Story Forum operates School Year, Summer Experience, and Community programs. All of our programs focus on weaving together the social, emotional, and cognitive life of participants, and are based on a narrative arts philosophy (visual, performing, digital, and literary arts) that we believe defines and connects us.



Radio on the lake theater logo

Story Forum in partnership with Radio on the Lake Theatre offers the following radio play writing and performing programs, which give young people an opportunity to create stories and bring them to life.

For grades K-5, RadioKids uses a collaborative approach to story building where children build and perform a radio play based on their own unique characters, which come together to solve an original problem.
From the Middle:
Middle school students in grades 6-8 assume the roles of a group of adolescent archetypes who tease out, struggle with, and resolve poignant age appropriate conflicts.
Inspired By (More Coming Soon 2022):
High school students, under the mentorship of a professional playwright, write radio plays inspired by an intriguing school newspaper story. Using a student director, these plays are then performed by student actors.


From the Middle
Inspired By


We come at stories from a variety of perspectives that we call Storytellers, Passports, and Out in the World. The perspective is always driven by the children.


Storytellers takes children on a journey using their own stories–both real and imagined.

Primary Activities:


StoryBuilders is an extremely engaging and beloved story production and performance activity. Led by program associates, participants become their own character living in a group created setting and living out a collaboratively inspired plot. This collaborative story takes shape as a play, computer game, comic, film or art object. Instructors guide social and emotional learning through socratic probing for character motivation and consequences.

Personal Story Narratives

Identity and “moment-in-time” stories capture those stories that shape and define us all. From how we were named to holiday traditions (including food, of course), we capture stories with a focus on exploring self concept. Often we start with the physical self portrait, the family portrait, and neighborhood. Our conversations focus on the relationships children have with each of these selves.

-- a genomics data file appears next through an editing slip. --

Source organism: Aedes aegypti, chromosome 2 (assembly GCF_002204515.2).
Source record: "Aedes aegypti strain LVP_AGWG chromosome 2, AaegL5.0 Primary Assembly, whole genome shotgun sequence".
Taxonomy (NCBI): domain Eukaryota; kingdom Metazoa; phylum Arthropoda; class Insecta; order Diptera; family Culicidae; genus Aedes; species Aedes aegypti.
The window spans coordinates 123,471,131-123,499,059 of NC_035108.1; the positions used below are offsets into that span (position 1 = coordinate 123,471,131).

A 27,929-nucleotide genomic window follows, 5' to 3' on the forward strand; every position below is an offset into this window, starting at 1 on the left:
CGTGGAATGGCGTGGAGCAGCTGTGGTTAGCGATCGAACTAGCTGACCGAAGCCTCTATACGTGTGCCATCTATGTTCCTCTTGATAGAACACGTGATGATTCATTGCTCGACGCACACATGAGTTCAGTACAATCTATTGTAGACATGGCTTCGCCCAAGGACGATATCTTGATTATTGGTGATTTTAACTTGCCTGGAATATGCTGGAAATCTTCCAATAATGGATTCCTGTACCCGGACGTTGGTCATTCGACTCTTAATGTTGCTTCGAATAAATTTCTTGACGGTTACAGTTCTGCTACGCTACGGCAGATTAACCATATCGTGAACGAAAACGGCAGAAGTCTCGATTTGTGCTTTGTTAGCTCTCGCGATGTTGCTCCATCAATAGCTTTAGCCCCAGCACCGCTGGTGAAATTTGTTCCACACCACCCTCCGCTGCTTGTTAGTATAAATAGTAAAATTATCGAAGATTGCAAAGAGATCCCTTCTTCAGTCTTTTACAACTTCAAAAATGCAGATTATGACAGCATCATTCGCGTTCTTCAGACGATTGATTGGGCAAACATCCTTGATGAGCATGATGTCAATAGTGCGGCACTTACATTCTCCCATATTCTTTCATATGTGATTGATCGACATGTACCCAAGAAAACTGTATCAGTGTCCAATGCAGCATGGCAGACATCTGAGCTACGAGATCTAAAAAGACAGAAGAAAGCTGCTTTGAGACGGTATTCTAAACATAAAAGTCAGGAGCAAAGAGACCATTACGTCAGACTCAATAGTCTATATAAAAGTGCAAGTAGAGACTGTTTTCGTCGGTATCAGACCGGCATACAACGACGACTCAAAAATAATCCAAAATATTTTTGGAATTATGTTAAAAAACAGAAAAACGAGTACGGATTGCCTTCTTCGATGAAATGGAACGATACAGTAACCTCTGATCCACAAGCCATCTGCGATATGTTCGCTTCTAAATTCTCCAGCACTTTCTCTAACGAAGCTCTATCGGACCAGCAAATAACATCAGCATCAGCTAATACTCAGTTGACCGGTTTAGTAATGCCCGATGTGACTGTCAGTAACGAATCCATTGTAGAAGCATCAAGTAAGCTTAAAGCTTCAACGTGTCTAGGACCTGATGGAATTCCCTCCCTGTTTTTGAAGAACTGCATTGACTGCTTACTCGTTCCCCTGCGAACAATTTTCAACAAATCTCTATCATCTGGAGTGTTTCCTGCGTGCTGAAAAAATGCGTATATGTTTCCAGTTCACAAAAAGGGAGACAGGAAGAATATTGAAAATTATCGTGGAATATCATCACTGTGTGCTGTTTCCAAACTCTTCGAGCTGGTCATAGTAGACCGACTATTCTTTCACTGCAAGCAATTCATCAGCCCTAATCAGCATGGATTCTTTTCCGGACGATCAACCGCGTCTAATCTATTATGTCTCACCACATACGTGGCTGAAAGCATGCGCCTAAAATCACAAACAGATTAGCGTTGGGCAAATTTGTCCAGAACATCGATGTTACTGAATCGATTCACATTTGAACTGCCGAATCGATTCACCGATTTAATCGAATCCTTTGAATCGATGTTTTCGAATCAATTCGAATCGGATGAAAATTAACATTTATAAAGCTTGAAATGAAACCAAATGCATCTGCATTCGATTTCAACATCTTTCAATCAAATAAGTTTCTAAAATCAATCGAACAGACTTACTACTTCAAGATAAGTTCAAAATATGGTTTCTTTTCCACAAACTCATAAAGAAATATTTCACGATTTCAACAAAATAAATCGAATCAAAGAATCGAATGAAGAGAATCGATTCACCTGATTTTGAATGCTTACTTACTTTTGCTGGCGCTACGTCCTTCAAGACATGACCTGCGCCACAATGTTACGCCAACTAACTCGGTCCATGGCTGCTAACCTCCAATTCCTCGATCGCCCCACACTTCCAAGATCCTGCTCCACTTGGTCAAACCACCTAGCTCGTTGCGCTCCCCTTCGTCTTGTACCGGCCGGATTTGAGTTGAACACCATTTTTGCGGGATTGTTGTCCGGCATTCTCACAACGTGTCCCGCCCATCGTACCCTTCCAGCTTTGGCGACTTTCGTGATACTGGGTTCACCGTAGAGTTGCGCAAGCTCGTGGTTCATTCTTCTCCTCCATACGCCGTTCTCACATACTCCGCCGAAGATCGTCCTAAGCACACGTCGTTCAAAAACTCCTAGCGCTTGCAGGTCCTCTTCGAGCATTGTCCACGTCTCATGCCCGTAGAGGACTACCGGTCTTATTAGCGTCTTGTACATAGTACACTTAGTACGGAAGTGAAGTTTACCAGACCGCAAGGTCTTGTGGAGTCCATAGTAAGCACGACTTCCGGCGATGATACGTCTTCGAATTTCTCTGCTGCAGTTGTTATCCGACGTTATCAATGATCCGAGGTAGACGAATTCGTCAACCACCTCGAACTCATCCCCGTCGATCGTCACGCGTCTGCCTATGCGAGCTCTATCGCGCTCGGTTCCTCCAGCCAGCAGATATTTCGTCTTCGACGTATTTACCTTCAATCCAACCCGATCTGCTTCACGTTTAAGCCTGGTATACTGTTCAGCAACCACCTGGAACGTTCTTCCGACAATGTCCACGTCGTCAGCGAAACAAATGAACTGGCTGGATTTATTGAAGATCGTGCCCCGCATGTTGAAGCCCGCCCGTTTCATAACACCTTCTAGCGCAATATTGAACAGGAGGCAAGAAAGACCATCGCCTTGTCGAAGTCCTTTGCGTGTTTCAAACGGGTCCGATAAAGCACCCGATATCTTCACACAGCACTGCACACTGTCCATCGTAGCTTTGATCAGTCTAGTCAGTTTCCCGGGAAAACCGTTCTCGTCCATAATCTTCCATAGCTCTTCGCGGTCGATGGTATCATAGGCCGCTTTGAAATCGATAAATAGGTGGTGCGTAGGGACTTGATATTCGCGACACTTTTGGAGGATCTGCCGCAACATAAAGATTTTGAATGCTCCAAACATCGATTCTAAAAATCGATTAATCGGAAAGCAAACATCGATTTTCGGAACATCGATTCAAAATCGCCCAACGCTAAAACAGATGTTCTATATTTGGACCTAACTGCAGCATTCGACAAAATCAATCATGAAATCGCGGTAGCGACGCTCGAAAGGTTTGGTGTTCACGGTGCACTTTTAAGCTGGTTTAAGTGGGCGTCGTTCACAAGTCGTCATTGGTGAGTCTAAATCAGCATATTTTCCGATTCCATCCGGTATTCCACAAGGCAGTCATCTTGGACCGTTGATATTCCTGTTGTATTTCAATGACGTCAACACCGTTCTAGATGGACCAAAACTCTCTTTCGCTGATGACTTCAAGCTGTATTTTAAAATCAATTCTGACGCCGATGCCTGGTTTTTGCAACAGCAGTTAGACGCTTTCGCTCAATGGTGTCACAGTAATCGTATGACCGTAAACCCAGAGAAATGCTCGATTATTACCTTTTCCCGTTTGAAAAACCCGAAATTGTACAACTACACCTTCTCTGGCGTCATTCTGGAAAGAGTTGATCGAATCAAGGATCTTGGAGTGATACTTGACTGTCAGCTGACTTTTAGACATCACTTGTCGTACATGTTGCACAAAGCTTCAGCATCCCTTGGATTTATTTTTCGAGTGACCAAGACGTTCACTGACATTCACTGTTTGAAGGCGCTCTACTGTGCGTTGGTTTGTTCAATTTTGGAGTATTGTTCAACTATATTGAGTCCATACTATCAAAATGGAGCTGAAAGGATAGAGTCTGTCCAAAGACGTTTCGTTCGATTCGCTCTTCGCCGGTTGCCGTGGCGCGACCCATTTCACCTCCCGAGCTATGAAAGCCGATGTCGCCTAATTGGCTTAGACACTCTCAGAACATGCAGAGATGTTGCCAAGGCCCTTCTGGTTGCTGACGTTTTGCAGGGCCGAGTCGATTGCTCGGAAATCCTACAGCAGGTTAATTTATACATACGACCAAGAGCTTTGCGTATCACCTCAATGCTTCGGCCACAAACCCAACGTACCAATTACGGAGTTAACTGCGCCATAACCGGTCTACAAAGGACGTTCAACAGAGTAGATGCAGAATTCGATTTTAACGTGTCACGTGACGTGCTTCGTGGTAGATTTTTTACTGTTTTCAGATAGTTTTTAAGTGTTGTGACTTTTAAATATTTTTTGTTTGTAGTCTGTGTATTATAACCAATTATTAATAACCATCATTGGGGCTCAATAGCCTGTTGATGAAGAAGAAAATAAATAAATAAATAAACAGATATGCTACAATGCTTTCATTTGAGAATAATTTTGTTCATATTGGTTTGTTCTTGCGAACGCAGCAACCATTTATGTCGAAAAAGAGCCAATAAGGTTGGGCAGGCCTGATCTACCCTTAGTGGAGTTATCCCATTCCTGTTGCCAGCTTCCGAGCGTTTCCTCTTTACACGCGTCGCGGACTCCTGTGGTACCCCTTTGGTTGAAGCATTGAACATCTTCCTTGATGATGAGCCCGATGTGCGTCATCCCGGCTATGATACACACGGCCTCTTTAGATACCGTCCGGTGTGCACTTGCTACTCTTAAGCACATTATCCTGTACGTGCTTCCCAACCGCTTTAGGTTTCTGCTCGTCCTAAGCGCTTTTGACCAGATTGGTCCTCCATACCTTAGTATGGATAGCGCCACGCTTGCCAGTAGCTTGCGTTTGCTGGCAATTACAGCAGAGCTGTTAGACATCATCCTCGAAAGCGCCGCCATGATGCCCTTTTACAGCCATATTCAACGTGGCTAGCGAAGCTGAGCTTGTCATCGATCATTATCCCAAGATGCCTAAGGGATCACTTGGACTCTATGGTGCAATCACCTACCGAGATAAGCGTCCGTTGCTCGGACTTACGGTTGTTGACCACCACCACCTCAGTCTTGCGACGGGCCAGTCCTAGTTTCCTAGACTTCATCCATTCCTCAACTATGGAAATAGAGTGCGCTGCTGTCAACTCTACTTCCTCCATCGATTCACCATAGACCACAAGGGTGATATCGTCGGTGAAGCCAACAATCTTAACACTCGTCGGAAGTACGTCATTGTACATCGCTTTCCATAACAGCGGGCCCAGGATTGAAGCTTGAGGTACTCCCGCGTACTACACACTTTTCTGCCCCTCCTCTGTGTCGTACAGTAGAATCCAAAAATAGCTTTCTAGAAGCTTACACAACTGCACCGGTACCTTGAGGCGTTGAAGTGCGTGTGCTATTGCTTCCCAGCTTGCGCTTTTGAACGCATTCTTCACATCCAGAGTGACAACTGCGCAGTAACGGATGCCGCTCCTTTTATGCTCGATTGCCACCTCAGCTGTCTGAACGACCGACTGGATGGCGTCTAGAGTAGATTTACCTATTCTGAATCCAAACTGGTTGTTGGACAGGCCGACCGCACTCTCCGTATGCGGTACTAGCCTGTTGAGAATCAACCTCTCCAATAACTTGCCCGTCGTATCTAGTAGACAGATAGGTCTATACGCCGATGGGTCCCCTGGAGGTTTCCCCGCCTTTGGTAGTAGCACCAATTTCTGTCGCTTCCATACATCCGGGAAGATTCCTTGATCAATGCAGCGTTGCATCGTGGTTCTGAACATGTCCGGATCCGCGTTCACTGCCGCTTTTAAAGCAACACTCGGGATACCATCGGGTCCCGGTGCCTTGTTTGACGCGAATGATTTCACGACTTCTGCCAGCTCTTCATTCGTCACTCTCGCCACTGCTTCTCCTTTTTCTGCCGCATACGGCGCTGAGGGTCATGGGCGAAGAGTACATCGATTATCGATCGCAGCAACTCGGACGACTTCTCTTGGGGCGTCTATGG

Passports moves youth out of their comfort zone and challenges them to expand their boundaries of friends, family, and community.

The Passport activities range from tracing our roots to meeting and considering the cultures of those who live on the other side of the planet.


OitW builds on young people’s evolving sense of agency and desire to demonstrate and test their talents and interests. We help youth articulate their beliefs, then be of service to those beliefs.

Primary OitW Activities use forms of service learning, mentoring, and apprenticing to challenge young people’s interests.


In addition to the narrative arts programming, we keep the needs of mind and body in check. The following activities round out our programs:

Touchpoints and Community circles

Within large or small group gatherings, young people express their thoughts–what’s hot on their minds; they evaluate the remains of the day, and voice their hopes for what comes next.

Mindfulness/Self Care/Yoga

Young people tune into their minds and bodies and begin to appreciate their rhythms.

Fun and Games

Emotional and social themes are woven into collaborative physical activities using large and small muscles and include nature walks and lawn games (bocci, magnetic darts, obstacle courses, scavenger/treasure hunts) weather permitting.

Refresh time

Everyone needs a stretch of time to let their minds wander. We build in ½ – 1 hour of “me” time into our full day programs where children rest, then exercise self choice activities.

Snacks or meals

Everyone pitches in to serve and clean up; everyone waits to be seated and served; and everyone waits until all are done before moving on to the next activity.